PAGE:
It was the kind of day that you don’t really think will be the kind of day to change your life forever, in such a far reaching way as you could never ever imagine it could. A perfectly pleasant, happy Sunday it was. I was dropped off by my mom to my maternal aunt’s home which was one suburb away, and my father went off on a picnic with his office colleagues. My father. It is a word I haven’t used too often in my life, because my life changed irrevocably after that day. 22nd February 1982. I was nine. My mother came to pick me up suddenly, and her eyes were swollen and red. Another aunt was with her. They looked at me with sympathy. Something had happened, I could understand. But what. My mother was dressed in her home clothes. That set off warning bells in my head. “Daddy’s gone,” she told me. “Gone where?” I asked. “When is he coming back?” “He wont come back now,” she replied. “Never.” And she took me into her arms and burst into sobs. I don’t remember much of what happened after that. We were shepherded back to my paternal ancestral home. My mother sobbed nonstop. My father’s body arrived. It felt cold. Like stone. There were bruises on his body. Inexplicable bruises. They say it was a sudden heart attack, we will never know what happened. Life, as I knew it, as the overindulged, pampered, precocious favourite of the family, was over. I was now the outcast.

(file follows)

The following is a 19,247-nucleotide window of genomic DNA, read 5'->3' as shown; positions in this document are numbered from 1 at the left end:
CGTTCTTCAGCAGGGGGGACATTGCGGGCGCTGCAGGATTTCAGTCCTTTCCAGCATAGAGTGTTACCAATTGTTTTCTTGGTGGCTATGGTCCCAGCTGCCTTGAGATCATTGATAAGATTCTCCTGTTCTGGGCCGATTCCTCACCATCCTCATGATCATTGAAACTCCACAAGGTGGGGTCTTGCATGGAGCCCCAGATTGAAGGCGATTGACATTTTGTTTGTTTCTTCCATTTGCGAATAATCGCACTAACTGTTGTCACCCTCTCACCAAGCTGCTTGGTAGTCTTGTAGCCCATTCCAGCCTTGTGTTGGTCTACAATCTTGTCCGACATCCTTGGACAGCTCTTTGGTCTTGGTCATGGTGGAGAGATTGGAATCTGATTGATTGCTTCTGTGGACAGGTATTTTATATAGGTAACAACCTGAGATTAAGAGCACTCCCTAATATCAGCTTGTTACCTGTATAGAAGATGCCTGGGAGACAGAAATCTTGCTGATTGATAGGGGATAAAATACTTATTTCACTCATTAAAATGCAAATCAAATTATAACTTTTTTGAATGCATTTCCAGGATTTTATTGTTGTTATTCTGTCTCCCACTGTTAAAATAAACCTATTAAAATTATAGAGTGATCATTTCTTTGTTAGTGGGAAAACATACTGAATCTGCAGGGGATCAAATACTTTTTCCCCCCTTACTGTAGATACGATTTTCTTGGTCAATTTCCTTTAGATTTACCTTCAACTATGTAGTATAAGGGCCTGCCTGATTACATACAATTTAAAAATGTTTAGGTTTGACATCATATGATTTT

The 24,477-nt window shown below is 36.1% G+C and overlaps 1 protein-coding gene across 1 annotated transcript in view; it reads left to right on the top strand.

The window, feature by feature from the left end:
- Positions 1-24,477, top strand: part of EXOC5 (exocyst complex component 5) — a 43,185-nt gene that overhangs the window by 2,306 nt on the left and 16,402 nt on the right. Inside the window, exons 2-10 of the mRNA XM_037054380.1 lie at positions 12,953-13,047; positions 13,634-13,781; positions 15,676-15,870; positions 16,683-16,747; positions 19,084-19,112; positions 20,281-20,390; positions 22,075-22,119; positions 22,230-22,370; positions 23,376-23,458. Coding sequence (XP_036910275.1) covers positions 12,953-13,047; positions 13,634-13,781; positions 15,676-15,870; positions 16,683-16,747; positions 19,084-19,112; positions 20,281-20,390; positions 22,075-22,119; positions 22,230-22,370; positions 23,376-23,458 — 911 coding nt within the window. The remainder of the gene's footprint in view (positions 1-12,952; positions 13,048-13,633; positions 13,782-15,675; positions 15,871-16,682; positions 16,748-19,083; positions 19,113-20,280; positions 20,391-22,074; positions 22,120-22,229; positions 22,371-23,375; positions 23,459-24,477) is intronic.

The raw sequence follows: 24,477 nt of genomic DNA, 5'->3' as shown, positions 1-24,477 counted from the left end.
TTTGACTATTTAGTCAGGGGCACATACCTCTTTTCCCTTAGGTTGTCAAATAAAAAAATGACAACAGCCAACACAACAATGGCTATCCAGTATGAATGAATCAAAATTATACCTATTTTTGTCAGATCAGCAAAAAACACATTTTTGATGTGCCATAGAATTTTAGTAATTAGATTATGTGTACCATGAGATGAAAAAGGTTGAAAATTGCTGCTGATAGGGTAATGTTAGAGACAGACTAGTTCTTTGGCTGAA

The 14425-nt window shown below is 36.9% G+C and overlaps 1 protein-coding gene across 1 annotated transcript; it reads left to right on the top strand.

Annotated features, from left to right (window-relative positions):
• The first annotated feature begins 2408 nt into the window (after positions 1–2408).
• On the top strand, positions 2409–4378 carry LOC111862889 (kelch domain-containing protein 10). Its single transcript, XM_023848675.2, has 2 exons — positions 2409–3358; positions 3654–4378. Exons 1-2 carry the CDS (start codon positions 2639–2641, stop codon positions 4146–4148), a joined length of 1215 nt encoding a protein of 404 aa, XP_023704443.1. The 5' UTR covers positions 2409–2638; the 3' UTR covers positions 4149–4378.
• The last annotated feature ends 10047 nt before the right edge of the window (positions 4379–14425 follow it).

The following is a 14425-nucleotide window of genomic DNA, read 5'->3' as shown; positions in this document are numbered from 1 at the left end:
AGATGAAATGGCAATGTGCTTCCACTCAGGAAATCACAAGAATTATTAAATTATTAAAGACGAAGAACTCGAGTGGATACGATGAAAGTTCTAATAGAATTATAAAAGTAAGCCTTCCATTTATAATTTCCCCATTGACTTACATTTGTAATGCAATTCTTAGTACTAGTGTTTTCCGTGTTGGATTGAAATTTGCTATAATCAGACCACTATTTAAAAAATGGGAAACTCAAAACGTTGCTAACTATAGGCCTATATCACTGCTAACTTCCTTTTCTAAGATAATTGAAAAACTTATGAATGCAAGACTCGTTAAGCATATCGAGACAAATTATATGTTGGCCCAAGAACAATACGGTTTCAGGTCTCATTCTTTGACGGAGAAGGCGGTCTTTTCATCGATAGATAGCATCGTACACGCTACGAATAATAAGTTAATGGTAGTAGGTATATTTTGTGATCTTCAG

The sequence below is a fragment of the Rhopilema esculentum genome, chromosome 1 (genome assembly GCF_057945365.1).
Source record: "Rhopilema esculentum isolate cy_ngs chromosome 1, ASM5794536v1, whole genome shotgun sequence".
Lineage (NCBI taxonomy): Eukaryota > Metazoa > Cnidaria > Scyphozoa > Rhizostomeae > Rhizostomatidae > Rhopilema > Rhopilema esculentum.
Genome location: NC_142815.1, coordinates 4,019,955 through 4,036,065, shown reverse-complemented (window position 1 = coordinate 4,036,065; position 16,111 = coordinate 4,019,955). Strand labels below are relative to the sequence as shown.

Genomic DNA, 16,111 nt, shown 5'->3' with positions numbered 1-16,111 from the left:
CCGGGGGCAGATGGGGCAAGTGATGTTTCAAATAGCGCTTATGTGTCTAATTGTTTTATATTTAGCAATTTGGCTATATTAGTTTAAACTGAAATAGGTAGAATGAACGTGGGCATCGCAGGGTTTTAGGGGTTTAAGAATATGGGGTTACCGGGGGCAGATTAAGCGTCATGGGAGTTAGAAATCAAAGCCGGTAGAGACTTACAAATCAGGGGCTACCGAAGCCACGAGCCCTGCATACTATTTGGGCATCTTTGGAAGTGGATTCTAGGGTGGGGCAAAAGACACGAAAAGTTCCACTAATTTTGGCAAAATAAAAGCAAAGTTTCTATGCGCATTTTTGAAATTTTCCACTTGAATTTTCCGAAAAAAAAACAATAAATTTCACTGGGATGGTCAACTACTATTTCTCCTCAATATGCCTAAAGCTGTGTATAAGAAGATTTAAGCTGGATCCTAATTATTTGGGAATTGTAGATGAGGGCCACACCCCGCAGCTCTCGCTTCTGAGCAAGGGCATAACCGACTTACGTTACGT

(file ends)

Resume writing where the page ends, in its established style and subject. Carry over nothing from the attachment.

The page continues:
Anyway. That’s all done with. And that’s the mother’s strength, that she took me to adulthood with only a suitcase of clothes and no family support, and back then when my father passed away, no home and no money and no job. It was a tough year in transition. We moved from temporary home to temporary home. I became a latchkey child, travelling from Goregaon to Bandra where my school was, while my mother gave tuitions to bring in income. She then got a job on compassionate grounds at the bank my father worked in, and residential quarters. Life got better.
Growing up, a girl without a father or a brother, is tough. I need not elaborate. I grew up. I fell in love. I got married. I had a son. But the vacuum still remains. What would life had been like had my father been around to guide me, to shape my life. Would I have taken the decisions I did, would I have been a different person, would I have had the opportunities and the gumption to take more risks with my life and career instead of settling for the security of domesticity. I wonder. I wonder if my father would have approved of my husband, they’re a lot alike I realise that now, almost like I was hunting down a clone of my father. Both recklessly handsome, athletic, sporty, with overpowering personalities, a primary difference being that my father was a sunny, outgoing personality, while the spouse, god bless his Grinchness, is one hell of an introvert, the kind you find at parties, hiding in a corner nursing his drink, terrified he will be drawn out to make conversation. How would my father have loved my son? He would have laid down the moon and the stars at his feet and pampered him worse than he pampered me.
But then, life has a plan, and this must have been life’s plan for me. To give me a wonderful father for too short a time for me to appreciate him. To make me grow up and become independent, earning my living by the time I was 19. And to ensure that even 30 years later, this mother of one still feels, within her heart a 9 year old, daddy’s little girl, still waiting for daddy to come home.